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Spassky vs. Fischer

Icelandic Chess Championship Featured on London Stage

Bobby Fischer and Boris Spassky are the main characters of a new London play that tells the story of their World Chess Championship match, held in Iceland in 1972. Occuring at the height of the Cold War, the match became known as the Match of the Century when the American Fischer broke the Soviet’s 24-year winning streak. Vísir reported first.

The play Ravens: Spassky vs. Fischer, written by Tom Morton-Smith, premiered at London’s Hampstead Theatre at the end of November. The character of Spassky is played by Roman Raftery, while Fischer is played by Robert Emms, whom readers may recognise from films such as Jurassic World: Fallen Kingdom (2018) and War Horse (2011).

Two Icelandic characters, based on real people, are also written into the play. The first is Guðmundur G. Þórarinsson, president of the Icelandic Chess Federation at the time the match took place. Guðmundur is played by English-Icelandic actor Gunnar Cauthery. The other Icelandic character is Fischer’s former bodyguard Sæmundur Pálsson, also known as Sæmi rokk, played by Gary Shelford.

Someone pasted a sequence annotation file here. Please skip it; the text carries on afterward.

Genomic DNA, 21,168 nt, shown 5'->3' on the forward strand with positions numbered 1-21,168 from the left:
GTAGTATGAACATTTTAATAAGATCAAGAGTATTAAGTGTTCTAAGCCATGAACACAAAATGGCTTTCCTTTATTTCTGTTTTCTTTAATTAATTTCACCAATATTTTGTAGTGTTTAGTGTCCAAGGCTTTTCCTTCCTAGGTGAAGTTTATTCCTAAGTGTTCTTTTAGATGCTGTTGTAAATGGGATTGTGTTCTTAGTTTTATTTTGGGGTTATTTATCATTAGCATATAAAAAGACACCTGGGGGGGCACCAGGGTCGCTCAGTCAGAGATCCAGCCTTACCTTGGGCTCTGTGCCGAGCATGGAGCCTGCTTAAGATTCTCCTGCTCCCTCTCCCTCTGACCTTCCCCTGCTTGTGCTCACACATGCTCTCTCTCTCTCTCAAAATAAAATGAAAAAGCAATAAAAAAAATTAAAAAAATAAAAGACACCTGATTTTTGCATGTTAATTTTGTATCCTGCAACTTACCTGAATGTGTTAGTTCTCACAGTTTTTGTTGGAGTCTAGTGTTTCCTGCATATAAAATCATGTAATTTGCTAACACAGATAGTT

Vísir tracked down the real-life Guðmundur to ask him whether he knew about his feature in the play. “Yes, someone called me. I thought it was a joke. But I doubt that I’m an important character in it.” Guðmundur says he wasn’t invited to the play, but that it “shows how this duel inspires people endlessly. Now it’s almost been 50 years. Fischer dies in 2008. And still people are coming and television networks getting interviews about him and the duel of course.”

Bobby Fischer became a target of the US government after he participated in a match in Yugoslavia in 1992, then under a United Nations embargo. He was eventually granted Icelandic citizenship by a special act of Alþingi, and he lived out his last years in the country. The South Iceland town of Selfoss, near which he is buried, has a museum dedicated to Fischer.

Guðmundur says the Ministry of Culture is working to put up a monument to commemorate the match between Spassky and Fischer near Laugardalshöll, where it took place.

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